Chicago’s ‘under-known’ hero of civil rights movement
By Lynn Sweet Washington Bureau Chief August 27, 2013 6:28PM
Updated: September 29, 2013 6:49AM
The celebrations marking the 50th anniversary of the March on Washington — and Martin Luther King Jr.’s historic “I Have a Dream” speech — wrap up on Wednesday with remarks by Presidents Barack Obama, Bill Clinton and Jimmy Carter at the Lincoln Memorial.
So this seems a good time to remind everyone that before the civil rights era of the 1960s, there was Chicago’s Julius Rosenwald, helping to pave the way for it.
Rosenwald, born in Springfield in 1862, the son of German-Jewish immigrants, was a part owner of Sears, Roebuck and Co., president or board chairman of the company from 1908 through 1932, the year he died. Rosenwald became one of the richest men in the nation — and a philanthropist determined to aid struggling African Americans who faced discrimination and Jim Crow laws.
Washington, D.C., filmmaker Aviva Kempner’s latest project is a documentary on Rosenwald, who was inspired by two men he knew: Booker T. Washington — the slave-born educator who founded Tuskegee Normal and Industrial Institute — and Rabbi Emil Hirsch, the leader of Chicago’s Sinai Congregation, then on the South Side.
Kempner’s film features Chicagoans who tell the story of Rosenwald’s civil rights legacy.
She told me that she decided to make the movie after hearing former NAACP chairman Julian Bond give a talk on black-Jewish relations.
“When I heard Julian speak, I knew that under-known Jewish hero [Rosenwald] should be the subject of my next film,” said Kempner, whose features include “Yoo-Hoo, Mrs. Goldberg,” tracing the life of actress Gertrude Berg, and “The Life and Times of Hank Greenberg,” about the baseball star.
The focus of Kempner’s film is Rosenwald’s extraordinary charity, which created a network of 5,500 schools, mainly in the South, serving impoverished African-American children ignored by their local public schools. The Rosenwald schools educated more than 660,000 students between 1915 and 1932.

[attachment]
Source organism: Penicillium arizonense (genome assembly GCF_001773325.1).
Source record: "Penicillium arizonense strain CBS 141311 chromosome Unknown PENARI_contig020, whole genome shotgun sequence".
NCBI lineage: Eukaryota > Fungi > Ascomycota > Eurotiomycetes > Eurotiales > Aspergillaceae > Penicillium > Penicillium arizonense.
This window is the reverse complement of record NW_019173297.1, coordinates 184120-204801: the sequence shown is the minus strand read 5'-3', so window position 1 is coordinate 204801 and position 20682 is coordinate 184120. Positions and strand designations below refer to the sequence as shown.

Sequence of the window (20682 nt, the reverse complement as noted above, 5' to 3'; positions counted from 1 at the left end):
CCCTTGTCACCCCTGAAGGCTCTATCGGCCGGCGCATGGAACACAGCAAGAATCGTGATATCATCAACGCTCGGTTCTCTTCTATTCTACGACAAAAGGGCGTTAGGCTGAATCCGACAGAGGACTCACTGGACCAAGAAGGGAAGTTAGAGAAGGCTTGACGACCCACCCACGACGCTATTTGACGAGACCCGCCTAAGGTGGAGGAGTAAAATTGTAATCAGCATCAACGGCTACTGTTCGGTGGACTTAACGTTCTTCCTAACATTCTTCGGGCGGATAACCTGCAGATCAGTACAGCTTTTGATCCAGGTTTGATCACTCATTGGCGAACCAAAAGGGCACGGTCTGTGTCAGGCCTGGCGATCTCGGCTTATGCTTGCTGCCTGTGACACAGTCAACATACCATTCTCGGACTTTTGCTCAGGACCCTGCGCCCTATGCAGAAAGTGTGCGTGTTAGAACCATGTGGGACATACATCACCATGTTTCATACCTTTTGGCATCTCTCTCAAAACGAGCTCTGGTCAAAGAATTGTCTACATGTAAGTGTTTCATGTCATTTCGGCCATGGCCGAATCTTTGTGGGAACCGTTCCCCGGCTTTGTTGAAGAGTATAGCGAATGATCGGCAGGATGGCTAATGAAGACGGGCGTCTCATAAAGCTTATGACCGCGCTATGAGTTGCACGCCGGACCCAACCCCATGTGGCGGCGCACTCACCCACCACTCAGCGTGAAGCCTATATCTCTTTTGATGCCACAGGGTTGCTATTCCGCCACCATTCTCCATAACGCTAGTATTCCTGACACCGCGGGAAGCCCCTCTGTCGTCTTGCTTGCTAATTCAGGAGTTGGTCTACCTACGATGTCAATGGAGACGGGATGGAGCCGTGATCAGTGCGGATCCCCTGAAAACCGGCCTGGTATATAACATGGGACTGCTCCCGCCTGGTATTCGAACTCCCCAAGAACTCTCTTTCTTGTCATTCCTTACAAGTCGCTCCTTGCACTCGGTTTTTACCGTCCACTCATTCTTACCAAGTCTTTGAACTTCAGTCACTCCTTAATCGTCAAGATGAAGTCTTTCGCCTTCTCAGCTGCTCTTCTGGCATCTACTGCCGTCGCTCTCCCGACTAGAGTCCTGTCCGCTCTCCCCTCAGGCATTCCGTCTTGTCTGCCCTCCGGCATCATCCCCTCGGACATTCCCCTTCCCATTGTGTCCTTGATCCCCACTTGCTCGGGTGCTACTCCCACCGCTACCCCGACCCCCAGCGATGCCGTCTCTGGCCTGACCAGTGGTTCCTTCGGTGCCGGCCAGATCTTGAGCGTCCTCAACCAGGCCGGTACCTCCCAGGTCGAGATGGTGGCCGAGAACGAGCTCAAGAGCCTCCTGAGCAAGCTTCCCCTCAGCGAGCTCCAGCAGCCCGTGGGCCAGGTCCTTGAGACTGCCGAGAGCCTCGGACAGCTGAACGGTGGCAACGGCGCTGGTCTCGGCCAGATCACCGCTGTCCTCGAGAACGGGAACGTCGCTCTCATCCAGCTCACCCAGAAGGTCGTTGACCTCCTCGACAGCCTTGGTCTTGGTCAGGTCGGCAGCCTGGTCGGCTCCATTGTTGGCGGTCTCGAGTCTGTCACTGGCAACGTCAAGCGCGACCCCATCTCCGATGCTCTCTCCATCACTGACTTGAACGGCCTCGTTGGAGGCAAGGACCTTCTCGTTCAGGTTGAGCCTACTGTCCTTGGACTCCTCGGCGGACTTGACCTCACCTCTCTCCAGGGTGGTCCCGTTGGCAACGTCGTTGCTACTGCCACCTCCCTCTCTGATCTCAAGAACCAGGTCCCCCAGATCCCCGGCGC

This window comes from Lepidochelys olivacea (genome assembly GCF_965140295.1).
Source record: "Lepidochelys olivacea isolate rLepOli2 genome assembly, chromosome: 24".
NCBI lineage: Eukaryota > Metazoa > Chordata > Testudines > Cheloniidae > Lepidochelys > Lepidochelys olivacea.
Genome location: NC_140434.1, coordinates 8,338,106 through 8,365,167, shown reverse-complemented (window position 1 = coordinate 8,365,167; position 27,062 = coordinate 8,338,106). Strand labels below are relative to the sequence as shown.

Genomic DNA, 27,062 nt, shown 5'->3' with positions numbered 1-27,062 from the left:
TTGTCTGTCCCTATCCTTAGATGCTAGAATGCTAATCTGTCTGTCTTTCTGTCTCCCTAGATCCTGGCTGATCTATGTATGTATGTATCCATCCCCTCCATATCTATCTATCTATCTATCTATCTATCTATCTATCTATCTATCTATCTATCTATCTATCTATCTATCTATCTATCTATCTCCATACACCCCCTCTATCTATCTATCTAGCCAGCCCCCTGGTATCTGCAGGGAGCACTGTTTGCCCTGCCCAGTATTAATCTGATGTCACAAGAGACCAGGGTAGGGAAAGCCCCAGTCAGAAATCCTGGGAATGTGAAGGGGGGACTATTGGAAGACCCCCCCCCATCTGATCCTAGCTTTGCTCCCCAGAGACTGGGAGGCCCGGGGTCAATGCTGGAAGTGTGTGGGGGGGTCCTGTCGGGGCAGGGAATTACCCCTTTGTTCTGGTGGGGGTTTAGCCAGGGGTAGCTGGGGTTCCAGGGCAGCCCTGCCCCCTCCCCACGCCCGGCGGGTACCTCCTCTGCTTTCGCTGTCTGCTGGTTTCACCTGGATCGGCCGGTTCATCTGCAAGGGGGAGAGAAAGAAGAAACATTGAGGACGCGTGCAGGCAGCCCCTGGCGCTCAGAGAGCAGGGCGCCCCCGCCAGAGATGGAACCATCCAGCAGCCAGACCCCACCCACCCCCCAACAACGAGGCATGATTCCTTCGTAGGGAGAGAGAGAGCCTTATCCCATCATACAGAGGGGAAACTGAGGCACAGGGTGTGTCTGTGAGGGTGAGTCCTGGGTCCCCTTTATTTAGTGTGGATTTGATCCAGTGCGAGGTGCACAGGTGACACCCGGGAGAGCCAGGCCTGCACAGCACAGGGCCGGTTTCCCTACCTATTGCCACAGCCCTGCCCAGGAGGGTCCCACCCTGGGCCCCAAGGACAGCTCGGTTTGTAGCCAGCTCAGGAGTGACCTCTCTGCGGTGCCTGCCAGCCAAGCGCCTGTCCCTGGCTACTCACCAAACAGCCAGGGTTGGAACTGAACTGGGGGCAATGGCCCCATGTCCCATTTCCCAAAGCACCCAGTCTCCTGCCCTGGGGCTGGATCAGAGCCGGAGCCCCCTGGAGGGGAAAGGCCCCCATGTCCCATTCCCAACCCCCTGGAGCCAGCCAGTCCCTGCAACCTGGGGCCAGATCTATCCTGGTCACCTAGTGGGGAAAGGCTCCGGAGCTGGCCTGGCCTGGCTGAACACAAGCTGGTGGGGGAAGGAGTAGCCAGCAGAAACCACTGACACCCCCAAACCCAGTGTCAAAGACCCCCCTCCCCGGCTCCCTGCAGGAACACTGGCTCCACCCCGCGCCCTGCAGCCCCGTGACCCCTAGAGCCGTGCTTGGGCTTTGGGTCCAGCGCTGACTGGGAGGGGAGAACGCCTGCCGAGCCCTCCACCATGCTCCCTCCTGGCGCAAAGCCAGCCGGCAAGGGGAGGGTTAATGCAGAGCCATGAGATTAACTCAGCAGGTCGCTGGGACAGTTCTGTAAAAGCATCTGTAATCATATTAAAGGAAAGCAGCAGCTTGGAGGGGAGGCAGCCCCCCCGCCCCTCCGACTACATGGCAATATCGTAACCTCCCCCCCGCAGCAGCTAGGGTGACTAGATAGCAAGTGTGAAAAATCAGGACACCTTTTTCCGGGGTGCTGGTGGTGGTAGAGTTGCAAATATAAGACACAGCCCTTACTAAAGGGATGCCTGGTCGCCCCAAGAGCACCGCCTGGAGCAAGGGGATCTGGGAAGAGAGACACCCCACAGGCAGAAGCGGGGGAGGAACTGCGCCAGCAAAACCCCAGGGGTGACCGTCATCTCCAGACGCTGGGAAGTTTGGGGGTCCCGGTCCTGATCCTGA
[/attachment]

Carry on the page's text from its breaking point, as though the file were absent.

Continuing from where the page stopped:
Another Rosenwald project — also part of the film — was construction of the Michigan Boulevard Garden Apartments in 1929, aimed at providing decent housing at a time of rampant segregation in Chicago. The buildings at 4618-4646 S. Michigan — now in disrepair, with redevelopment plans potentially pending — were once the home of Quincy Jones, Joe Louis, Gwendolyn Brooks and Nat King Cole.
Robert Rochon Taylor managed the Rosenwald apartments before becoming the chairman of the Chicago Housing Authority — with the now demolished CHA Taylor Homes named after him. Kempner filmed interviews with Taylor’s daughters, Lauranita Dugas and Barbara Bowman, the mother of White House senior adviser Valerie Jarrett.
She also inteviewed Ralph Metcalfe Jr., son of Olympic sprinter and former Rep. Ralph Metcalfe (D-Ill.), who was a resident of the Rosenwald apartments, and former Chicago Schools Supt. Manford Byrd, who lived there as well.
Kempner filmed Rosenwald’s grandson, Peter Ascoli, a Hyde Park resident who authored “Rosenwald: The Man Who Built Sears, Roebuck and Advanced the Cause of Black Education in the American South.”
On Tuesday, I asked Ascoli about connections between Rosenwald’s work and the rise of the civil rights movement 50 years ago.
“Rosenwald schools, though segregated, produced graduates who, in many cases, formed the basis of a black middle class,” Ascoli told me.
“The grants of the Rosenwald Fund to distinguished black intellectuals and to the NAACP Legal Defense Fund and the Urban League clearly helped to lay the basis for what became Brown vs. Board of Education. More important, perhaps, Rosenwald came to believe that blacks and whites were equal and should be treated as equals — an idea that was positively radical for a white man to hold in the U.S. in the 1910s and ’20s,” he said.
Kempner finances her movies through her non-profit Ciesla Foundation, and Rosenwald movie funders include Steven Spielberg’s Righteous Persons Foundation and the Foundation for Jewish Culture. Kempner will be returning to Chicago in the fall for more research, additional filming and fund-raising to complete production.
The movie website and blog, rosenwaldschoolfilms.org, details Rosenwald’s life from Hyde Park to Highland Park with present day connections.
Kempner is preserving — and telling — an important story about African-American and Jewish history, part of the arc of the civil rights movement leading to the March on Washington on Aug. 28, 1963.